Empa / Aerial Robotics Lab: Smart drones equipped with sensors to boost the amount and precision of environmental and ecological data

The flying robots can place arrows equipped with sensors even in dense forests. Image: Imperial College London

(PRESS RELEASE) DÜBENDORF, 3-Nov-2020 — /EuropaWire/ — Empa, the Swiss research institute for applied materials sciences and technology, and Imperial College London, a public research university with focus on excellence in science, engineering, medicine and business, have announced that they have developed drones that can attach sensors to trees to monitor environmental and ecological changes in forests.

Sensors for forest monitoring are already used to track changes in temperature, humidity and light, as well as the movements of animals and insects through their habitats. They also help to detect and monitor forest fires and can provide valuable data on how climate change and other human activities are affecting the natural world. Placing these sensors can, however, prove difficult in large, tall forests, and climbing trees to place them poses its own risks.

Flying robots à la Robin Hood

Now, a team of researchers from Empa and Imperial College London has developed drones that can shoot sensor-containing darts onto trees several meters away in cluttered environments like forests. The drones can also place sensors through contact or by perching on tree branches. The researchers hope the drones will be used in future to create networks of sensors to boost data on forest ecosystems and to track hard-to-navigate biomes like the Amazon rainforest.

Unpredictable rainforest

“Monitoring forest ecosystems can be difficult, but our drones could deploy whole networks of sensors to boost the amount and precision of environmental and ecological data”, says lead researcher Mirko Kovac, head of the Materials and Technology Center of Robotics at Empa and the Aerial Robotics Lab at Imperial. “I like to think of them as artificial forest inhabitants who will soon watch over the ecosystem and provide the data we need to protect these ecosystems.”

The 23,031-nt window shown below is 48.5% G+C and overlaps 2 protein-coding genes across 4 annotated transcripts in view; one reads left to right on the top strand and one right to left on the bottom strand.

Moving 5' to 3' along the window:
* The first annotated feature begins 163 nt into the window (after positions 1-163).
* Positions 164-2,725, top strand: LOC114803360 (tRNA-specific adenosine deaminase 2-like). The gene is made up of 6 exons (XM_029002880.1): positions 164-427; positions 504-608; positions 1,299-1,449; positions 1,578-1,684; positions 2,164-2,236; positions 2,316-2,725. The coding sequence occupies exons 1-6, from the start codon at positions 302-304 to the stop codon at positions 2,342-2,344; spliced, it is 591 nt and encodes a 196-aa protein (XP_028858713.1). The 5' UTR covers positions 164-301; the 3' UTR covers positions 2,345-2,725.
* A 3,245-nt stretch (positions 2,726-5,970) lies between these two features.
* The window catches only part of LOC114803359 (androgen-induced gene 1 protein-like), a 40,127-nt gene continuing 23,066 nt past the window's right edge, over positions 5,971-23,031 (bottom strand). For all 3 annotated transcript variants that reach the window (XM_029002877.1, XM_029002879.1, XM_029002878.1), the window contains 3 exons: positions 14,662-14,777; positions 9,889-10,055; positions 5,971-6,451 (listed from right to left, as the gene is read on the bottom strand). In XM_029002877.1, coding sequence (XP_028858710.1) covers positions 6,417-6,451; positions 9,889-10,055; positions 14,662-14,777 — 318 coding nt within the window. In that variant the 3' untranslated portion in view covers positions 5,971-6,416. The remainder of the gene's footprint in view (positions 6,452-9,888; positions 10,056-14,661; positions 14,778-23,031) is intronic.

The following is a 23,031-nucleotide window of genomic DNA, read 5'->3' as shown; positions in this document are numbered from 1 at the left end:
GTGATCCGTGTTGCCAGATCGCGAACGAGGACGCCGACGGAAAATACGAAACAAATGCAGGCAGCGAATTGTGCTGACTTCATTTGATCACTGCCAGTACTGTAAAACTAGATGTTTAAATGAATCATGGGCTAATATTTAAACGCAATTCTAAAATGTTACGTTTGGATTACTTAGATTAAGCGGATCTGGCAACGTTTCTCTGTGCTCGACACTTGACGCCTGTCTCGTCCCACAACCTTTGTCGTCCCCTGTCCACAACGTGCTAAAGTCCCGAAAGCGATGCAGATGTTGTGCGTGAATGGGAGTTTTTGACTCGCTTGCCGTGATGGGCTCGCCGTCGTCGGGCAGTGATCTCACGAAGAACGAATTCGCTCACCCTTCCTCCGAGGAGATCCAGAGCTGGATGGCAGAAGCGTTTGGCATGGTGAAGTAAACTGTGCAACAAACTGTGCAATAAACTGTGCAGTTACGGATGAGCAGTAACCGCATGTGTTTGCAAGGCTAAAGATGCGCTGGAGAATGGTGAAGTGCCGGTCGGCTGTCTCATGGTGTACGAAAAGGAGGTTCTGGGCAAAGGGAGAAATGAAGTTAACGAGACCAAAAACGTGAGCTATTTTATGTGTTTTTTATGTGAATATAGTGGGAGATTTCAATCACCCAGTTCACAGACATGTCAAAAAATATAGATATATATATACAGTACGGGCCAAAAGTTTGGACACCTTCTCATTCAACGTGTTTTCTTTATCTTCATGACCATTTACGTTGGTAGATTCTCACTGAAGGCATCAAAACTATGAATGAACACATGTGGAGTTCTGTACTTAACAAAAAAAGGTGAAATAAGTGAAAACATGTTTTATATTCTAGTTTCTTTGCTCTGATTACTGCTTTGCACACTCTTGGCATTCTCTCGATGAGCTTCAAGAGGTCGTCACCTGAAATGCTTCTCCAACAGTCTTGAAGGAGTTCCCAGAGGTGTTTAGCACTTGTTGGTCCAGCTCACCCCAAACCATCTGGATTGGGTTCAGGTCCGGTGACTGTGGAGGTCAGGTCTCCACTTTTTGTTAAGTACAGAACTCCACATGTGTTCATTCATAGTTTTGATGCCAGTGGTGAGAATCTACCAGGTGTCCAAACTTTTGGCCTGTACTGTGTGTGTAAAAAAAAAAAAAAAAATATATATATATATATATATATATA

This is how drones work in the different layers of the rainforest vegetation. Illustration: Imperial College London

Smart materials on the trigger

Sensor arrows: Precision during launch and landing thanks to smart materials. Image: Imperial College London

The drones are equipped with cameras to help identify suitable targets, and a smart material that changes shape when heated to launch the darts, which then stick to the trees. They can also perch on tree branches like birds to collect data themselves, acting as mobile sensors. The researchers have tested their drones at NEST experimental robot testing space at Empa and on trees at Imperial’s Silwood Park Campus.

The research was funded by the Engineering and Physical Sciences Research Council (EPSRC), Offshore Robotics for Certification of Assets Hub (ORCA) EU’s Horizon 2020 and United Kingdom’s national academy of sciences The Royal Society.


More Information:

Prof. Dr. Mirko Kovac (Empa)
Materials and Technology Centre of Robotics
Phone: +41 58 765 4689

Aerial Robotics Lab (Imperial)
Phone: +44 20 7594 5063

Media contacts:

Caroline Brogan (Imperial College London)
Research Media Officer
Phone: +44 20 7594 3415
Out of hours press officer mobile: +44 7803 886248

Dr. Andrea Six (Empa)
Phone: +41 58 765 6133



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